Unfortunately, excuses (and not good ones) are being made to avoid that consistent standard. “It was 40 years ago, it shouldn’t matter now!” some say. One man went on CNN and claimed that in terms of the legal consequences, sexually assaulting a minor would be no different than stealing a lawnmower, and we wouldn’t hold that against anybody so we shouldn’t hold any claims against Moore, either. Another even made the ridiculous case that Moore dating women half his age would really be no different than Mary and Joseph’s situation. And, as always, there’s the classic “the other party has people who have done worse.” Does that make an immoral act moral? Are we trying to maintain a higher standard or not?
Even if Moore happens to be completely innocent and all accusations are dropped, it’s completely unacceptable for anyone to be using any of those defenses. But those are the natural result when we’re willing to trade morality for power.
Once moral relativism allows us to make that trade, it inevitably leads to hypocrisy. It’s clearly hypocritical to loudly preach one belief while doing another. If we want to have any credibility whatsoever in condemning the world’s sexual sins, we had better not tolerate them when it behooves us.
Why are evangelical conservatives willing to resort to the moral relativism they supposedly hate? Why are they willing to be blatantly hypocritical in their actions? Because politics are their god. It’s a clear case of idolatry. When you’re willing to forego all moral standards and potentially trample the marginalized for political gain, politics have become your god. It is in them, and not the Lord, that you trust.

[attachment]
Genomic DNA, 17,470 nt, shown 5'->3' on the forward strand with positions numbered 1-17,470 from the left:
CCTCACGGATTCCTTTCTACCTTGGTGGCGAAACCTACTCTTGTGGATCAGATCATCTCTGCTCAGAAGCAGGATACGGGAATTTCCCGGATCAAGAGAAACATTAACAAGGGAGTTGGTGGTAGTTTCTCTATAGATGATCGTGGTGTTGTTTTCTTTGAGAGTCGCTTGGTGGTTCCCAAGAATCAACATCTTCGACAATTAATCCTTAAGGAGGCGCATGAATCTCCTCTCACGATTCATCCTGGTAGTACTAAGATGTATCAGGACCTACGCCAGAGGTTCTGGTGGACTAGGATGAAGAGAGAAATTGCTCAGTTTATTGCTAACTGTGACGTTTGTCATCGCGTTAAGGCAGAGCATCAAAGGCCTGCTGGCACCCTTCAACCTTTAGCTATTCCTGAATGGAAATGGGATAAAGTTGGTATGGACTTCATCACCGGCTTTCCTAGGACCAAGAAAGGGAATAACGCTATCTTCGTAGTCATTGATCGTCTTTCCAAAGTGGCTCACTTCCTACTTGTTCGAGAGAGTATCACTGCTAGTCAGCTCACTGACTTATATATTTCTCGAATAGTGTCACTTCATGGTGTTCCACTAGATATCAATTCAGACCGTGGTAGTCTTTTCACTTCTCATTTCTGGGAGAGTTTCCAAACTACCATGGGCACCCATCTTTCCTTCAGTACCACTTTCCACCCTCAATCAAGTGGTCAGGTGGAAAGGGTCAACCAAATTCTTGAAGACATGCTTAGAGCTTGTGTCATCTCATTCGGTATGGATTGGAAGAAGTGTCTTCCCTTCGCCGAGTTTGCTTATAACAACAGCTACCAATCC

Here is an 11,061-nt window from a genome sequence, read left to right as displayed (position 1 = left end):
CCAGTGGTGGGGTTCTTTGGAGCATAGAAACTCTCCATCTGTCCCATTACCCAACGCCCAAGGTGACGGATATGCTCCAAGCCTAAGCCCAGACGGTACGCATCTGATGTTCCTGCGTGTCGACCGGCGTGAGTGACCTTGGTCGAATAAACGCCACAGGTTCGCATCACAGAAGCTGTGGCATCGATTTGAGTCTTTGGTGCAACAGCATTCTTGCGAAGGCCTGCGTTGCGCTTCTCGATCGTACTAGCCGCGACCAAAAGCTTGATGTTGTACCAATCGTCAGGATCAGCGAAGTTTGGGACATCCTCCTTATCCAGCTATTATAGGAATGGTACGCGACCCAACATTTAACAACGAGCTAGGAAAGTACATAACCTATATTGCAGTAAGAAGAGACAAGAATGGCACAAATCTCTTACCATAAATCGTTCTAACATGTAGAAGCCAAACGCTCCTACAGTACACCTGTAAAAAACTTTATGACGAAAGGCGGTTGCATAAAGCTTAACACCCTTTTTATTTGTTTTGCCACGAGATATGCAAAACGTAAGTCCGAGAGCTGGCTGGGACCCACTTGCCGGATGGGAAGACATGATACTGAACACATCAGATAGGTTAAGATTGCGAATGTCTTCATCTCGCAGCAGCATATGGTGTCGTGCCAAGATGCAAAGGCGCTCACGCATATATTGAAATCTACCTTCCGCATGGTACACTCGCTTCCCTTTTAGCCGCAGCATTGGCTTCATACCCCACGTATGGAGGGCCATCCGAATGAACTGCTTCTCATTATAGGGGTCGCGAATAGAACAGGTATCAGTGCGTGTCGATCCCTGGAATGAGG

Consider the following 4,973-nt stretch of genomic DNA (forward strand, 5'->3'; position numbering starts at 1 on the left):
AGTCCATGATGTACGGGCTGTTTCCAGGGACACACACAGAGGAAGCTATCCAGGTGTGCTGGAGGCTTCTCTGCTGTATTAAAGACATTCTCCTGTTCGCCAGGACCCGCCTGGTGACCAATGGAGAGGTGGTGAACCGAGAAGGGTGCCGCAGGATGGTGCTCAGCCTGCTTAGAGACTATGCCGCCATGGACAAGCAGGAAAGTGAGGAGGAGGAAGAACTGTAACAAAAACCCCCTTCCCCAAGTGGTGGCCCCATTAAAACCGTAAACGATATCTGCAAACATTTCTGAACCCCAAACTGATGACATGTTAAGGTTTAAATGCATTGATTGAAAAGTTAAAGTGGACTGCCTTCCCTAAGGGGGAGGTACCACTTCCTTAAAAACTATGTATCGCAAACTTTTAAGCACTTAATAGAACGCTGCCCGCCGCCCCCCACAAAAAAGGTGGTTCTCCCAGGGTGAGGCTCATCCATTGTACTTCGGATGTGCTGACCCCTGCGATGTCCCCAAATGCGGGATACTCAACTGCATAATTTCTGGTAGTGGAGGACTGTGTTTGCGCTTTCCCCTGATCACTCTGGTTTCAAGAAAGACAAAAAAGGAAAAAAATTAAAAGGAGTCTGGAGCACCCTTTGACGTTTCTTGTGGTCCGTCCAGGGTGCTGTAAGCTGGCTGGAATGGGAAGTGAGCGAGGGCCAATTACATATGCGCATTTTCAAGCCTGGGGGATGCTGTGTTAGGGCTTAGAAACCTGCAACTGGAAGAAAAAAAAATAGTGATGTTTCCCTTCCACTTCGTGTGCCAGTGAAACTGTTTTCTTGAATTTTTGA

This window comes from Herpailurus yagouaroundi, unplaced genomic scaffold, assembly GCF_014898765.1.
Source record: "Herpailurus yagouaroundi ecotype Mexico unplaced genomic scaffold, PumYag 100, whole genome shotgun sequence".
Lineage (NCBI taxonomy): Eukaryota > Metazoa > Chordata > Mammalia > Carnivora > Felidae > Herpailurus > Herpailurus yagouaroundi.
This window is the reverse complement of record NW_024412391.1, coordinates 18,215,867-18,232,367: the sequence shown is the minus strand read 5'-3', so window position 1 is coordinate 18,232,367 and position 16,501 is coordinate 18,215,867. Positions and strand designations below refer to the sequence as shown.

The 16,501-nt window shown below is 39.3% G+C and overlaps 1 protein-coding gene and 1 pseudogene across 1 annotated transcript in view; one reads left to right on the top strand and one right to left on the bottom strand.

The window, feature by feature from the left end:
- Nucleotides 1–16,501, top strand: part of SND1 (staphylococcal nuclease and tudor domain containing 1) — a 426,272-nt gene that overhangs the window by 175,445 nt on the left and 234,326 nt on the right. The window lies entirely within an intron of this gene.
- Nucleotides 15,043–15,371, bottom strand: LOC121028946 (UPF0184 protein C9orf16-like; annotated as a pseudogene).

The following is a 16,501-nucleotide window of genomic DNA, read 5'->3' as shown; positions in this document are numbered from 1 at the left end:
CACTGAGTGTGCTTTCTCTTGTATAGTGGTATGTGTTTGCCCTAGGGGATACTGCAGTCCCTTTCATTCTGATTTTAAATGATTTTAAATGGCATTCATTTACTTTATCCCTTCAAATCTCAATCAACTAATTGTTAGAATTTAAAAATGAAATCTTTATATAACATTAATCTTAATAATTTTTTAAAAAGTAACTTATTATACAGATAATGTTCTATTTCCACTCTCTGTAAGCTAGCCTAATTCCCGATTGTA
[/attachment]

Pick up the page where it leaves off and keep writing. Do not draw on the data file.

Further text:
Consider how much some are sacrificing to the god of political power. Some are literally saying that they would still want Moore in office even if the allegations are proven true.
After a long pause, Alabama Bibb County Republican chairman Jerry Pow tells me he'd vote for Roy Moore even if Moore did commit a sex crime against a girl.
"I would vote for Judge Moore because I wouldn't want to vote for Doug," he says. "I'm not saying I support what he did."
— Daniel Dale (@ddale8) November 9, 2017
In my view Moore is guilty as accused. But 1) it happened 30 years ago, & 2) he can't be removed from the ballot, & 3) electing a Dem strengthens a party that defends these criminals: Obama, the Clintons, Holder, Lynch, Abedin, Cheryl Mills etc. &their crimes are far far worse
— David Horowitz (@horowitz39) November 10, 2017
To recap: both a local GOP chairman and a major conservative pundit stated that they don’t care if Moore is guilty because they need him to win. One Alabama resident even said, “This is Republican town, man. (Moore) could have killed Obama, and we wouldn’t care.” All of this is undeniable idolatry. Being willing to sacrifice potential victims of sexual assault and harassment for political gain says that our faith is in a political party and not our God. If all of that doesn’t disgust and infuriate you, I honestly don’t know what will. Unfortunately, rather than being enraged, many feel the exact same way.
Whether Roy Moore is guilty or not, Christians have obligations that must be met. We are obligated to search for the truth to the best of our ability and remove any partisan biases. We’re obligated to maintain a consistent moral standard so as to not be moral relativists, and we’re supposed to follow that standard so as not to be hypocrites. And, we must put our trust in God that if we do uphold His standards, He’ll take care of everything else.
“For what will it profit a man if he gains the whole world, and loses his own soul?” (Mark 8:36)